‘’Tis a muddle,’

11 Mar

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‘’Tis a muddle,’ said Stephen, shaking his head as he moved to the door. ‘’Tis a’ a muddle!’

Salt in the alphabet soup? “..Meanwhile, Australian and New Zealand airlines have joined forces to set up a new aviation industry group to lobby government on taxes, fees and access to infrastructure. Qantas, Air New Zealand, Virgin Australia, Jetstar, Tigerair Australia and Regional Express are all backing the Airlines for Australia and New Zealand group…”

Mostly, the ‘big boys’ quietly just get on with doing business, happy to do their negotiating privately and independently. Access to government and agencies is almost automatic, which is how it should be, considering the huge part major airlines play in the economy. So it is ‘interesting’ to see a group effort emerging.

“The airlines are unhappy with the “under investment and over recovery at key airports”, says Air New Zealand chief executive Christopher Luxon.”

[Image: 1488995768369.jpg]LAWRENCE SMITH/FAIRFAX NZ

A heavyweight bout; featuring the vested interests of airport owners v the airlines which use the facilities. A strange battle, be like watching Siamese twins, joined at the hip, slugging it out to see who gets the Choc frog. The sale of Australia’s airports has not proven to be a huge success, across the board. The windfall money, long since spent, has left both the infrastructure and users with many headaches, one those being contamination of ground and water, another that of ‘encroachment’ by development into safety sensitive areas not included in the mandatory Pans-Ops obstacle clear areas.

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The human shredder (vineyard) at Essendon Fields.

The last Senate Estimates (SE) was ‘interesting’ as the responsibility ball was passed around at high speed to the tune of a fatal crash at Melbourne’s Essendon airport. I would like to think that the ‘heavies’ would lend some weight to the ‘over development’ argument although it does not impact directly on their operations – yet.

Speaking Choc frog awards; Hitch of Oz Flying and Sandy both get a prize for their illuminating takes on the Avalon Air show. Apart from the show itself, one of the best things to come out of Avalon was the TAAAF scorecard of the Forsyth review (ASRR) delivered firmly and squarely into the ministerial hand.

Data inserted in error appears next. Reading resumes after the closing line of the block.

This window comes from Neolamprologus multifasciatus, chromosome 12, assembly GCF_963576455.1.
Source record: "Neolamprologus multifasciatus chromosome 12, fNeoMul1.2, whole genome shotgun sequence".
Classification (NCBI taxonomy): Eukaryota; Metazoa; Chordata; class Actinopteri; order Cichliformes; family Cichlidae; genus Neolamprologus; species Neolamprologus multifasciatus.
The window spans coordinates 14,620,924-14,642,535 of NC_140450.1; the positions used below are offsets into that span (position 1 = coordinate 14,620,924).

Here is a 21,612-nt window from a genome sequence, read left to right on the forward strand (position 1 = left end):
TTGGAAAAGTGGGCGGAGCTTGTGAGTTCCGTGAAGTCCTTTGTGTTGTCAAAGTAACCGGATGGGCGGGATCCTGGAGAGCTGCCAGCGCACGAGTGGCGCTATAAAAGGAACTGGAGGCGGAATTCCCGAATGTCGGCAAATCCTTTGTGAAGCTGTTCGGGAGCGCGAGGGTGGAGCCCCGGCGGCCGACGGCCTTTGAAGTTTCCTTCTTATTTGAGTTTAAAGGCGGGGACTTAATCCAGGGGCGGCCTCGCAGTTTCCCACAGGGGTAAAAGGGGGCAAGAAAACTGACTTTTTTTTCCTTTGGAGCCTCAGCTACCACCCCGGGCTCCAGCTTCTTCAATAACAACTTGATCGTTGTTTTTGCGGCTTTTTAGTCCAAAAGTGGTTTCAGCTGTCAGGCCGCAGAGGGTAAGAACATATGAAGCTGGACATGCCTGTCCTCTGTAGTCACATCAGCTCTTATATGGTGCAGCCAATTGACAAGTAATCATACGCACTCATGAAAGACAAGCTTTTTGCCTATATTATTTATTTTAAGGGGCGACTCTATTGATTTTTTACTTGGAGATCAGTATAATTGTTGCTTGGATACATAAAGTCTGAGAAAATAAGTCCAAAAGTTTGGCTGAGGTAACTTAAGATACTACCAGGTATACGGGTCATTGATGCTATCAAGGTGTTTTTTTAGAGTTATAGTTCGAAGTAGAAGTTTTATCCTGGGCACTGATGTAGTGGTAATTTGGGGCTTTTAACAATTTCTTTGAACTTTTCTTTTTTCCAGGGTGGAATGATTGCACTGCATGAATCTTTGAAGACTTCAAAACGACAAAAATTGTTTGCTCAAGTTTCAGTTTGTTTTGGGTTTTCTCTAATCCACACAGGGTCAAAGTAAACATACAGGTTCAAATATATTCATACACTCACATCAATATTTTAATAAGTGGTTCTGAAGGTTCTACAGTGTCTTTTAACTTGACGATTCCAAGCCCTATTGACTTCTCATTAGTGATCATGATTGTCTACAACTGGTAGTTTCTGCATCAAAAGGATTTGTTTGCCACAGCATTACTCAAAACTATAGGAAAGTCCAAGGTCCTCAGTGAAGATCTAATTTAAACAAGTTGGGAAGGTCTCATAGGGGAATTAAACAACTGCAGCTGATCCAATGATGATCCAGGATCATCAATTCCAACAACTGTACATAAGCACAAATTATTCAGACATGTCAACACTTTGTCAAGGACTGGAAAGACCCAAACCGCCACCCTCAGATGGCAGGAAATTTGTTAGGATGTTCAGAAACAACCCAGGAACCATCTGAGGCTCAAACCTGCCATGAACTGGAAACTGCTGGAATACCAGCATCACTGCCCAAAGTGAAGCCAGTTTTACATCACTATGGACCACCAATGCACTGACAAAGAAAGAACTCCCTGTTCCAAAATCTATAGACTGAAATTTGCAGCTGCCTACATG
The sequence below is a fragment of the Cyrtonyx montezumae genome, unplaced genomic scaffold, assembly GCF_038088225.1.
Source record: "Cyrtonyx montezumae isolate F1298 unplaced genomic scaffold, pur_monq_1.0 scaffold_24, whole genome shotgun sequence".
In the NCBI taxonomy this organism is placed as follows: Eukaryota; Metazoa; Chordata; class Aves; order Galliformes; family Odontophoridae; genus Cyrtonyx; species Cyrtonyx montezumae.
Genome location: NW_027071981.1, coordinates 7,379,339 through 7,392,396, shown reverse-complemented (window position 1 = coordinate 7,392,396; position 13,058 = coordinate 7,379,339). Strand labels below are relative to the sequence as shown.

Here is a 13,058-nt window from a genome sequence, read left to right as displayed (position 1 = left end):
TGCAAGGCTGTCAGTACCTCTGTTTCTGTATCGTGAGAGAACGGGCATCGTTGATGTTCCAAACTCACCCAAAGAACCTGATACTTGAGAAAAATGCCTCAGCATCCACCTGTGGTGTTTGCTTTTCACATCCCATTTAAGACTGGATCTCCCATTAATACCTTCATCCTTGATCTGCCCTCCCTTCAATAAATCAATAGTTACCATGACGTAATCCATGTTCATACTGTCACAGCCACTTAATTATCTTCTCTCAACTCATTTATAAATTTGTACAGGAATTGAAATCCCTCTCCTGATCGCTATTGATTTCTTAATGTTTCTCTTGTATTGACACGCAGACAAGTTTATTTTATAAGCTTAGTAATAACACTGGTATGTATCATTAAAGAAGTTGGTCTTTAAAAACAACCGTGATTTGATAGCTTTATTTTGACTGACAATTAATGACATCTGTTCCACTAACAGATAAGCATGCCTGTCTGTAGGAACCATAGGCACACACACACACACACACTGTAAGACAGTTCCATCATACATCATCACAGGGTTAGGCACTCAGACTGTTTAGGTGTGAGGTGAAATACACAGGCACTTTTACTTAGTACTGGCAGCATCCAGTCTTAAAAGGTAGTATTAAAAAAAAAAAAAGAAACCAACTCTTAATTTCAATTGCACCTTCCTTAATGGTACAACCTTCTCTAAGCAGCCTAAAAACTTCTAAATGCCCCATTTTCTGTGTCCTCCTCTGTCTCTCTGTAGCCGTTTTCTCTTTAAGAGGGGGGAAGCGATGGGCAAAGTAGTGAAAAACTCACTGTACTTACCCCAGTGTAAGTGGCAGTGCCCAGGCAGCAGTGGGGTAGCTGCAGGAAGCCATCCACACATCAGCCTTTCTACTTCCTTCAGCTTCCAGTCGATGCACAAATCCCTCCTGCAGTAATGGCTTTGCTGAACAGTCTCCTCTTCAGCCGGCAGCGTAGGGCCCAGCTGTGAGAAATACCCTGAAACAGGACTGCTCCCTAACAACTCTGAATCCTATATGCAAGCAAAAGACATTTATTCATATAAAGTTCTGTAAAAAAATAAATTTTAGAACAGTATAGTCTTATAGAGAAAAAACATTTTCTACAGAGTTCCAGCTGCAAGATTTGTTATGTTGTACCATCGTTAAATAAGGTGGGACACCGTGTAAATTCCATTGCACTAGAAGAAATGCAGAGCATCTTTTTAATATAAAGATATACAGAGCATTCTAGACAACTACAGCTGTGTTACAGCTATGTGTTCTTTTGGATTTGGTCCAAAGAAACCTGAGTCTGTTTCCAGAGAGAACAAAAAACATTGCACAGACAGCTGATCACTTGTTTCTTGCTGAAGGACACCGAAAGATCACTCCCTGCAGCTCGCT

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The Australian Aviation Associations Forum (TAAAF) is a collective of aviation bodies working together to present industry views to Canberra under the guidance of chair Greg Russell. (composite image Steve Hitchen)

TAAAF are a highly respected, professional outfit offering a sane aviation policy for the future and solutions to many of the deep seated, chronic ailments of the long suffering industry – across the board. We can only hope that the minister can see the value in the gift offered and act to ‘foster and promote’ aviation business. Kudos to the TAAAF team for putting industry needs ahead of self interest and promotion; well done, one and all.

The match fit Air Services team, led by Halfwit took a further step down the credibility ladder as things turn from bad to worse. Desperation tactics culminating in an article by ‘Cleary’ published in the ‘Australian’. There will be little need for the SE committee to wield a very large axe, when the time comes to put an end to this embarrassing saga. The edifice is crumbling from within, imploding, as the rats struggle to find a safe bolt hole to escape the piper. Even the mighty Mrdak will have trouble keeping a lid on this debacle; if the ANAO don’t blow the lid off, the big sky pie will, if the SE don’t get ‘em first. Marked for a watching brief.

The ATSB continue to limp along, wondering where to hide the long overdue reports not only Pel_Air MkII but those into several other serious events which demanded swift, positive analysis. Two serious fatal crashes within a very short period of time demand answers, for despite what the likes of the idiot GT are spruiking to a hapless media, there is a need for real answers to these accidents and other serious incidents which all point to many holes in that famous cheese lining up. ATSB cannot for much longer hide behind reclassification and the three card Monte trick. The refusal to release information on the MH370 search is a mighty heavy straw for the ATSB camel to carry.

This leads us to the CASA oversight of the departments, such as it is. The cocoon of ‘caretaker’ mode has reduced the volume somewhat, while they make busy with serious issues like deciding which radio frequency may be used. Acting caretaker, Carmody got a small taste at the SE recently, Mrdak galloping in to the rescue, Carmody off the hook. One small fish escapes, but the Senators are nothing if not patient. Now both they and industry must await the arrival of the ‘new boy’. It would be a grand thing if the new DAS could land on a clear strip, the grass freshly mowed. Perhaps the CASA board can clear the path and give the incumbent a clean sheet to start with. There are some white hats in CASA who will assist, provided they have not all resigned and left in disgust. Hitch sums it up very neatly.

No wonder the minister has gone into ‘Ostrich’ mode; what a mess to wake up to every morning; the ever present threat of a major accident with nothing in the way support from his ‘safety’ agencies. Perhaps he should carefully read and try to understand the TAAAF documents; in helping them he helps himself. Backing the advice of establishment runners he is on a hiding to nothing.

That’s it – I’m done. Far too much going on to capture in short form; anyway, I have work to do so best crack on, before the RRAT committee get busy. (Or domestic tyranny strikes).

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P2 late inclusion – SBG weekend magShy

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